When property values go up, it’s typically considered to be a good thing; a sign that the economy is doing well and as a result the market value of the property has increased. But when property values double — or pretty close to it – it raises more than a few eyebrows, and not in a good way.
That’s what light-industry business owners in Prince Rupert now have to deal with. Last month, the crown corporation in charge of assessing property values in the province, BC Assessment, sent out letters informing many land owners that their properties are now estimated to be close to twice what they were last year.
One land owner provided a copy of their letter from BC Assessment which says that assessed value of their property will be going up from $106,500 in 2011 to $250,600 in 2012 and another business said that theirs went from $244,000 to $455,000. And they are not the only ones, The Prince Rupert Northern View called several different light-industry businesses in Kaien Industrial Park just outside Prince Rupert and all of them reported an increase in their property values, sometimes 70 per cent or more.
Like other municipalities, the City of Prince Rupert determines how much tax people will pay based on the property values that BC Assessment determines, so such a big jump in property values means that land owners will have to pay several thousand dollars more than last year. This may be a good thing for a cash-strapped city about to begin its budgeting process, but its not so great for business owners who feel that their assessments don’t reflect the economic realities in Prince Rupert.
“I phoned up the assessment board asked them how they can justify increasing out land values? I asked them if they’ve walked down Second or Third Avenue lately, every second store is closed. We live in a depressed town at a depressed time,” says Chrystal Hillier of Wainwright Marine Services.
“It is very frustrating to try to operate a company in this town with the increased costs. Nobody has had a stellar year in the past couple years around here, we’re lucky to be keeping our heads above water.”
Hillier says that BC Assessment explained that her values had been increased because of the sale of a piece of property on Kaien Road in the industrial park was sold twice last year, once for 180,000 and again in August for 282,000. She wonders if anyone from BC Assessment has actually been to the industrial park assess the property there or if the assessors are just deciding this based on numbers in their office in Prince George.
Sales data is an important tool in trying to estimate the value of the property, but it isn’t the only one according to Christopher Whype, deputy assessor for BC Assessment in Prince George.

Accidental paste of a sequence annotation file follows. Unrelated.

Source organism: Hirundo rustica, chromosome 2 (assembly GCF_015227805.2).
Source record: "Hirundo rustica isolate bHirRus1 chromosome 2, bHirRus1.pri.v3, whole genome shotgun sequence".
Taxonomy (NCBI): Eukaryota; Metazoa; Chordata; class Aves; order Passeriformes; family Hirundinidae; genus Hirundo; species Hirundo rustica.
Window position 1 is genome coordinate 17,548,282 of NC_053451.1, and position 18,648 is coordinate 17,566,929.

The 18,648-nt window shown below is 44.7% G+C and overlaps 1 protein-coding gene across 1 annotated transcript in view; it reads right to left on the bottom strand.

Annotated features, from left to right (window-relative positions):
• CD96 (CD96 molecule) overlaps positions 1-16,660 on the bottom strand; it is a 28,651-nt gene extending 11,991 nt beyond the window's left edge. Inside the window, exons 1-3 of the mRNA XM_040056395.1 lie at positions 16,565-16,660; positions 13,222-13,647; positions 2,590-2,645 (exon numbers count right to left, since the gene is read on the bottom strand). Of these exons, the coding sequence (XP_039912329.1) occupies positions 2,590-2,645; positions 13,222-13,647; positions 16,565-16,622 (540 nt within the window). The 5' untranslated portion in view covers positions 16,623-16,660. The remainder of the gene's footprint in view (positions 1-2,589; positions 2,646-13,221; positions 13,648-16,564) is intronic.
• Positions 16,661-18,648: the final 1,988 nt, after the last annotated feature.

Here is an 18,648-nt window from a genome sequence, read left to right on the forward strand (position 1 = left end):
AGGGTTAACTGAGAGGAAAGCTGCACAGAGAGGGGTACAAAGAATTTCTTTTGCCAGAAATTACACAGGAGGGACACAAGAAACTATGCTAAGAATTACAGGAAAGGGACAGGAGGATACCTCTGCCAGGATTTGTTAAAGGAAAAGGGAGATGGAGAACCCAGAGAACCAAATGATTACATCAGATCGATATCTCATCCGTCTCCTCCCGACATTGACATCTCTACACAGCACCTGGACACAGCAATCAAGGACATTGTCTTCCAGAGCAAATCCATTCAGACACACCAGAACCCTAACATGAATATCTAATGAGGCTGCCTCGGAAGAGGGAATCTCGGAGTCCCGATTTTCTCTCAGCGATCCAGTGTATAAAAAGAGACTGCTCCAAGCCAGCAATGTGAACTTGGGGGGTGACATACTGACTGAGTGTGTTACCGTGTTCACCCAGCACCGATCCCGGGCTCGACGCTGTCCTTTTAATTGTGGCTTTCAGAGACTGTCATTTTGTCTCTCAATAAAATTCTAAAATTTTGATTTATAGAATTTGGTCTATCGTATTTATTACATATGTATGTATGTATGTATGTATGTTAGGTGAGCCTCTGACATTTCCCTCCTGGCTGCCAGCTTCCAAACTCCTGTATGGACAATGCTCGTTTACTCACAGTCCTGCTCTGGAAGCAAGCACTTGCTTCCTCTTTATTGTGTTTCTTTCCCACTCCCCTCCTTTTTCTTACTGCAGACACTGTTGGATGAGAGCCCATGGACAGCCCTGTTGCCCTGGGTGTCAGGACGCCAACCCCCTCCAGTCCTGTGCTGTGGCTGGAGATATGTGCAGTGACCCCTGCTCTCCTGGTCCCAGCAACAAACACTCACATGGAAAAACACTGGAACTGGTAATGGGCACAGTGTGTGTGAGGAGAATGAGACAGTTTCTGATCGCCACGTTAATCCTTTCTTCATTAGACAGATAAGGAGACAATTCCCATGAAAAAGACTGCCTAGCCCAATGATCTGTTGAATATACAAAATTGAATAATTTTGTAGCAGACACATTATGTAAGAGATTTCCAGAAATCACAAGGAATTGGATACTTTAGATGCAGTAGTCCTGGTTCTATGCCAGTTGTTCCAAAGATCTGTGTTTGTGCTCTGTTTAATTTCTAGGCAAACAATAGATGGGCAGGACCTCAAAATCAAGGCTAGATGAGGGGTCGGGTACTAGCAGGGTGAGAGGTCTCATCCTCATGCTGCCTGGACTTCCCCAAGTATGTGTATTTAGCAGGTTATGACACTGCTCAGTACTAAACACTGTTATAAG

Whype says that that in the past year there have only been three sales in the Kaien since 2008, and he admits that’s not an ideal sample size, but they believe the trending up of the prices in the area warrants a 65 per cent minimum increase in the property values in the park.
“Yes there has only been one sale . . . yes one sale doesn’t make the market, but if we have consistent trending year-over-year it’s telling us that we are indeed undervaluing most properties, we have to take that into account as we’re mandated to get to market value,” says Whype.
Whype says that the average value for industrial properties has been on the rise across the region, not just in Prince Rupert.
Property owners have put forward the concern that because BC Assessment does not have an office in Prince Rupert all the assessment is done at a distance without anyone actually coming to see the properties or the community for themselves. Whype says that they still do come to communities to assess properties in person. He says that last year they had people in the industrial park to inspect and revalue warehouse and service garage properties there.
Everybody’s assessment is different and Whype couldn’t discuss any specific cases. But he says that not only do they place a value the land but on the improvements that have been made to it and ones the neighbours have made to theirs.
“We may find things are just not reflecting physically in our inventory database. That can mean the value going up, down or staying the same . . . obviously, if we see one property stay the same but his neighbours put an extra 10,000 ft onto their warehouse we’re going to have to take that into account,” says Whype.
Even if the properties were as undervalued as Whype says, seeing a 100 per cent jump in their property values in a single year came to a shock to many land owners and businesses not to mention the unexpected expense in taxes that comes along with it.
Whype says he realizes that, but they didn’t just rush into the decision to raise the values, when they see sales forcing values higher they make sure it wasn’t just a one-off event.
“We try to get as much information as we can. In this case we now have a three year trend and we can now make a solid decision that we are definitely undervaluing these properties. In this case, the market evidence we have now is the best evidence to go by,” says Whype.
If the property owners feel that the estimate doesn’t reflect the true market value of their property, he encourages them to appeal and have their assessment reviewed by the Property Assessment Review Panel where they’ll be able to make their case. If you want to appeal, you need to let BC Assessment know by January 31 or it will be too late. Simply calling them will do, or see www.bcassessment.ca for more information.
Back at Wainwright, Hillier says she’s already decided to appeal and has already met with eight other businesses likely to do the same.